The Journey to the West, Volume 3

Author: Cheng’en Wu
Translator: Anthony C. Yu
U.S. publisher: University of Chicago Press
ISBN: 9780226971476
Released: February 1984
Original release: 16th century

I have steadily been making my way through Anthony C. Yu’s translation of The Journey to the West and have reached the third of four volumes. The translation was first published by the University of Chicago press between 1977 and 1983, the third volume initially being released in 1980. I chose to read Yu’s complete translation because it is an unabridged version of The Journey to the West and I wanted to read such an influential work in its entirety at least once. Yu also translated an abridged edition of the Chinese classic under the title The Monkey and the Monk. The Journey to the West as it is known today was originally written anonymously in China in the late 1500s and is commonly attributed to the author Cheng’en Wu. So far, I have been enjoying Yu’s translation and appreciate all of the endnotes that he has included for guidance. I looked forward to reading the third volume.

The Buddhist monk Tripitaka was sent to the Western Heaven in order to retrieve sacred scriptures. Years have passed since he began his journey, accompanied by his protectors and companions Monkey, Pa-Chieh, Sha Monk, and a white horse that’s actually a shape-shifting dragon in disguise. They’ve faced many dangers and challenges together, performing numerous good deeds and defeating many monsters, demons, and fiends along the way, often with additional divine aid. And yet the small group has yet to reach the Western Heaven and Tripitaka has yet to reach his goal. Still, with help, the monk perseveres whether he’s facing fiends that want to devour him to gain immortality or bed him because he’s such a handsome fellow. It’s been a long journey, and there’s still a long way to go.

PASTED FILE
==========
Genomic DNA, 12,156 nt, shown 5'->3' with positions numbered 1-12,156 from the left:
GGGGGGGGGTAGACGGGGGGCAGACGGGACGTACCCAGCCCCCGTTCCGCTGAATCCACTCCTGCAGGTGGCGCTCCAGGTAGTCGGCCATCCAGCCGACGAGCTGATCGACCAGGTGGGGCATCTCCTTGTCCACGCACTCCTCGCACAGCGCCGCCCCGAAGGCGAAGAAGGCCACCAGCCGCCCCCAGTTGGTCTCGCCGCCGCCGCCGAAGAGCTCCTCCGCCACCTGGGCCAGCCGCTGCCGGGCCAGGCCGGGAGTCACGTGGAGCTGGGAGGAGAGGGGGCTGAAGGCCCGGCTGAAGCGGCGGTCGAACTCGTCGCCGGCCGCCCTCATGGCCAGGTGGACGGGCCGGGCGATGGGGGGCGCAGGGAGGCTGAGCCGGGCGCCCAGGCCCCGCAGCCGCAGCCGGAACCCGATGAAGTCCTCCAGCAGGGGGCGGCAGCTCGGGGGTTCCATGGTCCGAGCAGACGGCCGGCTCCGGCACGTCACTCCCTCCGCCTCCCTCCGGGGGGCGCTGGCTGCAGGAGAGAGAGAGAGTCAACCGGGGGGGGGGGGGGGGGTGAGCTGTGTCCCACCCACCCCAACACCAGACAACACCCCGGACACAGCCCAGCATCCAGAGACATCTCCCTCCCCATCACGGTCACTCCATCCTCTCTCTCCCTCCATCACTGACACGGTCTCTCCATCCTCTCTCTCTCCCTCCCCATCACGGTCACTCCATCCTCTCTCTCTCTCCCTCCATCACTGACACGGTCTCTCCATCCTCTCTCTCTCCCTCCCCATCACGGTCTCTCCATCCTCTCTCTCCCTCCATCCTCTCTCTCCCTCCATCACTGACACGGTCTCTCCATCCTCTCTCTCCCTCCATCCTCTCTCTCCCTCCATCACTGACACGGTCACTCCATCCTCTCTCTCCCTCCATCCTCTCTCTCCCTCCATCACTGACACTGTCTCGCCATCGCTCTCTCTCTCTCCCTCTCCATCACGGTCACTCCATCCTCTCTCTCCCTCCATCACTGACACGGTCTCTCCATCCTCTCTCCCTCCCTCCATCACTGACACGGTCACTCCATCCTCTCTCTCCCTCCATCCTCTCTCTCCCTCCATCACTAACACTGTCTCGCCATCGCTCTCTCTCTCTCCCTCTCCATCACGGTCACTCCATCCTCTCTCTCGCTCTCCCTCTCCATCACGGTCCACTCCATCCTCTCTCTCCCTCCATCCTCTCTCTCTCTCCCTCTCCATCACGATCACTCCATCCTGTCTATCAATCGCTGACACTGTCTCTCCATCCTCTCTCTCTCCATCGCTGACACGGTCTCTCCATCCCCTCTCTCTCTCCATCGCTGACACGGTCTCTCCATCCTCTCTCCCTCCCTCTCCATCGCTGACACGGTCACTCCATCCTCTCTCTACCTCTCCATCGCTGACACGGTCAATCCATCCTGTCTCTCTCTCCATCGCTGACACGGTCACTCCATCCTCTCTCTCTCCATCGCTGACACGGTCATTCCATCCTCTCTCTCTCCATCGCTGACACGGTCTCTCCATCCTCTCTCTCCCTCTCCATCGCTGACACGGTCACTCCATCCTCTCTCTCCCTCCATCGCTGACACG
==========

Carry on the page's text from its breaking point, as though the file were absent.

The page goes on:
Out of all of the traveling companions, Sha Monk is probably the most level-headed. Surprisingly enough, even more so than Tripitaka. When Monkey and Pa-Chieh run off for a fight, it’s usually Sha Monk that is left behind to guard Tripitaka and the horse and luggage. Why the horse needs protection I’m not sure since the dragon has been shown on multiple occasions to be capable of taking care of himself and others. Although Sha Monk isn’t often called on to fight, his battle prowess is quite impressive when needed. Tripitaka, who has unfortunately taken to falling off his horse in fear again, is lucky to have such skilled companions that care for him to accompany him on his journey. Monkey is particularly protective and possessive of Tripitaka, often calling him “my monk” when speaking to others.

Although The Journey to the West can be somewhat repetitive due to its form, the author still shows an impressive amount of creativity in the traveler’s encounters and with the variety of fiends and monsters themselves. Some are established creatures and characters incorporated from Chinese folklore, but some are the author’s own inventions. Another interesting aspect of The Journey to the West is its use of poetry. The poetry isn’t always included in English translations, but Yu retains it. Poems are most often implemented when someone or something is being described for the first time or when there is a fight going on. The introductions can be very dramatic, as are the battles. The use of poetry also has the effect of speeding up the pacing of the narrative. Even so, I’m beginning to wonder if Tripitaka and his companions will ever reach the Western Heaven. Guess I’ll just have to read the final volume to find out.

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